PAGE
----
“But hope that is seen is no hope at all. Who hopes for what he already has? But if we hope for what we do not yet have, we wait for it patiently.”
In the Spanish language the verb esperar means both “to hope” and “to wait.” It is a beautiful Advent verb, capturing the essence of the season that we have journeyed together these past four weeks.
This waiting, essential to the spiritual life, is not an empty waiting. It is a waiting bathed in hope and a promise that makes present what we wait for. When architect Frank Lloyd Wright was asked at the age of 83 which of his works he would say was his most magnificent masterpiece, he said, “my next one.” We have waited during Advent for the birth of Jesus. Our waiting has now been fulfilled, and we celebrate the birth of he who has been the object of our pregnant hope:
“For to us a child is born, to us a son is given….”
In the Gospel reading this week (Luke 2:22-40), two old folks happen upon a couple carrying a child. Luke describes Simeon and Anna in terms that he will use later of the early Christian movement. Simeon is “righteous and devout and the Holy Spirit is upon him.” Anna is a prophetess and a long-time widow who spends every waking hour in worship and prayer. Both spend their final days “esperando” (hopefully waiting) for the “consolation of Israel”(Simeon) and the “redemption of Jerusalem” (Anna).
Simeon and Anna both saw the Christ and welcomed him because they were longing for his coming and his redemption. What have you been waiting for this Christmas? What have you been longing for? What have you been expecting to receive? Did you see Jesus? In whom? How? When?
I am fascinated with the person of Simeon. My mind races to what it must have been like for Mary and Joseph to have their baby taken out of their arms by a strange, old man. What did the face of Simeon look like as he held in his arms the “consolation of Israel” for whom he had been waiting his entire life? Oh the joy that must have enveloped him – a sense of utter fulfillment, coming as it did after a long time of waiting, impregnated by hope. How do Simeon and Anna’s lives at the time of meeting Jesus speak to you having just had the same experience this Advent?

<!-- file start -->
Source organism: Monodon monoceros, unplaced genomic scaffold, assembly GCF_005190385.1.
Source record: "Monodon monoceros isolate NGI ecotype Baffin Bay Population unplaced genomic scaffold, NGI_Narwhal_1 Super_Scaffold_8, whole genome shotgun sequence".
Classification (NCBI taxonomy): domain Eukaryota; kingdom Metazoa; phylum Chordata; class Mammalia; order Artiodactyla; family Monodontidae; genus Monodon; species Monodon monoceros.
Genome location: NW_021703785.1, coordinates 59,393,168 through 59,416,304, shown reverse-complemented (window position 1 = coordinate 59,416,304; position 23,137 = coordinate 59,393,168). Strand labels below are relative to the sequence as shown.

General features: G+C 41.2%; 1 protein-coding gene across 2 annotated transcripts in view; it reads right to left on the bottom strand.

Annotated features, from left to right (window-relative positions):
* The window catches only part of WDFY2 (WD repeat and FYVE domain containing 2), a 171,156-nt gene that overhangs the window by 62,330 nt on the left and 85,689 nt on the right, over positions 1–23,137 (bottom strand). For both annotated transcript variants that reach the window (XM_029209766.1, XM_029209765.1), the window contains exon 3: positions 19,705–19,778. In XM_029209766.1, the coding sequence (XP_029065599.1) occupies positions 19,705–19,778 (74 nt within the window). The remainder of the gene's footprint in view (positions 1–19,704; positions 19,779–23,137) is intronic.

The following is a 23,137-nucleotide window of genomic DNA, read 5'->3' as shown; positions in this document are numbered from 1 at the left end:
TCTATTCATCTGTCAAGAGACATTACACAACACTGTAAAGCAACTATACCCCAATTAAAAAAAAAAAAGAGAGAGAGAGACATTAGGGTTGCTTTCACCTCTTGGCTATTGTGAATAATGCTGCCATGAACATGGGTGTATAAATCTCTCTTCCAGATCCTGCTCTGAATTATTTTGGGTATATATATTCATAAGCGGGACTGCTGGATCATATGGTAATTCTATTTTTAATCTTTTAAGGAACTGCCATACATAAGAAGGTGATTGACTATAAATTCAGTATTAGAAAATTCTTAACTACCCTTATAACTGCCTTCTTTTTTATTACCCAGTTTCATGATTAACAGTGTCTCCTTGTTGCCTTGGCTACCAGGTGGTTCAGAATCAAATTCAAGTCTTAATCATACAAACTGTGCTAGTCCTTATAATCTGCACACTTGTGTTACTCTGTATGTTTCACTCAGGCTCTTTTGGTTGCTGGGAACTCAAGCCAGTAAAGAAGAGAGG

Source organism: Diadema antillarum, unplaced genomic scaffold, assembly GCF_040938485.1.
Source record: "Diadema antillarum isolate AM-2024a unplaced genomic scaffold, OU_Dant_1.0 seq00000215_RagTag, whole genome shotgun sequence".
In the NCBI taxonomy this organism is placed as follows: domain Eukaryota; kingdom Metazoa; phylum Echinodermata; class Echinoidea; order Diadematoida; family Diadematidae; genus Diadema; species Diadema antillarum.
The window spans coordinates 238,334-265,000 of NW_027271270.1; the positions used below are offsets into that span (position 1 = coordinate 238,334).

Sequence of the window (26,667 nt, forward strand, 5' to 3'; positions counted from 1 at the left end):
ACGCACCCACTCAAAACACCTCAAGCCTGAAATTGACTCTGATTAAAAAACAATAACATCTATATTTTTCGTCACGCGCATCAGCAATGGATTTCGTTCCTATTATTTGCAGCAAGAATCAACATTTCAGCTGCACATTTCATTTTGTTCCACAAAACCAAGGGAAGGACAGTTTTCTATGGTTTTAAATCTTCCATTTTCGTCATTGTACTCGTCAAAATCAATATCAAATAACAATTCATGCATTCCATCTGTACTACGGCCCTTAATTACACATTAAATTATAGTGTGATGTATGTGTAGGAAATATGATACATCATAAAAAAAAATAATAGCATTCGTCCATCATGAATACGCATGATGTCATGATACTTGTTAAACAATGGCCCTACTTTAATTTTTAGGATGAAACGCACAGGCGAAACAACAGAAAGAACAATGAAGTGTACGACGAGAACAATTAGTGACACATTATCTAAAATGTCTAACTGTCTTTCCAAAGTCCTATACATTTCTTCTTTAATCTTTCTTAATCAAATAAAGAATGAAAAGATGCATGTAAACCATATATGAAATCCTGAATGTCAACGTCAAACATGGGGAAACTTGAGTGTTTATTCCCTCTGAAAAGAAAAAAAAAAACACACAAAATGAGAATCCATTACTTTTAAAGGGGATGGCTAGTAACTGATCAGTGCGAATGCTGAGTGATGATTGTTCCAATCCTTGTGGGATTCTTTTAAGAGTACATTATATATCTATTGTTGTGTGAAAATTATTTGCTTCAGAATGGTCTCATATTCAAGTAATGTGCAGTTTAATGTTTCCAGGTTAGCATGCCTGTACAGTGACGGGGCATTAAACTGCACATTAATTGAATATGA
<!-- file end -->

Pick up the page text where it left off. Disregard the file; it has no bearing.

How are we to wait for God? We wait in hope, patiently. But patience does not mean passivity. Waiting patiently is not like waiting for your date to pick you up, the snow to stop, or the sun to rise. It is an active waiting, one in which we embrace the present in order to experience here and now the signs of the One for whom we wait. The word patience comes from the Latin verb patior, which means “to suffer.” The art of waiting patiently is suffering through the present moment, marinating within the juices of current reality, all the while learning to see life through the lens of unbridled hope.
In a recent e-mail to the organizational directors with whom we serve at Street Psalms, Kris Rocke quoted Paula D’Arcy who said, “God comes to us disguised as our own life.” He then went on to explain that in D’Arcy’s words, we find a poetic way of saying that the Incarnation reveals itself most powerfully not only in the past or in the future, but also in the present reality of everyday life. “Jesus is coming to us whether we have raised lots of money for our organizations or find ourselves in the hole,” Kris wrote. These are merely the circumstances into which Jesus comes… either way, he comes!
Pastor and theologian Dietrich Bonhoeffer, who died in a Nazi concentration camp, wrote in a 1943 letter that “a prison cell, in which one waits, hopes, does various seemingly unessential things and is completely dependent on the fact that the door of freedom has to be opened from the outside, is not a bad picture of Advent.”
Our time of hopeful waiting, like Simeon and Anna’s, has led to the opening of the door to freedom in the birth of Jesus. We hold in our arms the new birth of promise, we gaze in wonder at the mercy, grace, and love of the Almighty, and we revel in the words of the Old Testament prophet whose vision has been fulfilled:
“Then suddenly the Lord you are seeking will come to his temple; the messenger of the covenant, whom you desire, will come, says the Lord Almighty.” (Malachi 3:1)
At the conclusion of this Advent season may you, like Simeon and Anna, have in your arms and in your heart the One who has come – the object of your deepest longings and most profound desire.
Merry Christmas, and may you have a hope-filled 2015!
Joel Van Dyke